Cam's Tips for Getting Ready for the Race Season

April 17, 2018

Open Water Swimming

 

If you are like me, every year you head to your first triathlon having not swum anywhere but in a pool in at least 3 months. Lots of us live in places where there is no beach and the lakes are frozen which can make it a little daunting to think about toeing the line and diving into the big deep blue for a race. There are a couple things that I think can really help alleviate some of that anxiety.  One of the things I like to do is to practice sighting while in the pool. I will do a 20-30 minute continuous swim and every 4-6 lengths do a 25 at race pace and practice sighting every 4-8 strokes like you would in a crowded race setting. The other thing I try and do is do some drills in the pool where you swim 3 wide in the lane to get used to bumping into people while swimming. You can also take turns sitting on each others feet to get accustomed to drafting in the open water again.

 

 

Transitions

 

Transitions are often referred to as the fourth discipline in triathlon, and there is some truth to that. While you can never really win a race there, it is definitely a place that can cause a lot of problems is you haven’t thought about it. Before that first race of the year I always like to practice setting up a transition in the front yard. It gives you a chance to remember exactly what equipment you need, and then gives you the opportunity to run through taking things off and putting them on. Even at half speed the practice will help come race day when you are breathing hard and tired.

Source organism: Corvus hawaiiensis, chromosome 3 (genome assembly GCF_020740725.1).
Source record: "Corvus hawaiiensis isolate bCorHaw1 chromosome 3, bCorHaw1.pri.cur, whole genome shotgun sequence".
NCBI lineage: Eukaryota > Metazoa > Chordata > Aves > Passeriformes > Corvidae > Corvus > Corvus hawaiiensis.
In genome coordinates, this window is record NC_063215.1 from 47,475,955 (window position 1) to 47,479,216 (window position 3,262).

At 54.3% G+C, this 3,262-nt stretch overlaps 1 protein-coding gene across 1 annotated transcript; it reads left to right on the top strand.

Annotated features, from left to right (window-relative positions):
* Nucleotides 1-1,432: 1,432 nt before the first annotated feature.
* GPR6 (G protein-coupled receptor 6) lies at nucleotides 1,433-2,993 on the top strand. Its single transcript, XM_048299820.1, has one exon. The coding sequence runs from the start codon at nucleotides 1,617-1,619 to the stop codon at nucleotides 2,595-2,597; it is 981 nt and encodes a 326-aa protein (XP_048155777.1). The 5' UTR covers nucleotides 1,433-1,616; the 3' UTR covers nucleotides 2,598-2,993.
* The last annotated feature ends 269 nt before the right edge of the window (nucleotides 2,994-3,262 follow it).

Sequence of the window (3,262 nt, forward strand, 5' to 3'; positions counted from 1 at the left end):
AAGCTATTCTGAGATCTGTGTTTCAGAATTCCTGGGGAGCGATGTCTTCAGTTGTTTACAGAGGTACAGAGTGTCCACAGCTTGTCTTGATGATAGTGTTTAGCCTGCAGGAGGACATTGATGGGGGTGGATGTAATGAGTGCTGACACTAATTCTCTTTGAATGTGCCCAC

Running off the Bike

 

We all know how awkward it can feel sometimes you run directly after a bike ride. Even an easy ride can cause those first few steps to feel a bit out of whack. That’s why I think it is always a good idea to get in a few brick sessions during training, where you are running off the bike. Even if the run is easy it gives you a reminder of the sensation of running with heavy legs. I also think if you can, it pays to do at least one session where you end your ride with a solid effort and go straight into a race pace run. Nothing long or crazy, just a last little reminder to the body and mind what it will be like on race day after you rack the bike and lace up your shoes.

 

 

And last but not least, don't forget your Zone3 Race Day Checklist! 

 

 

 

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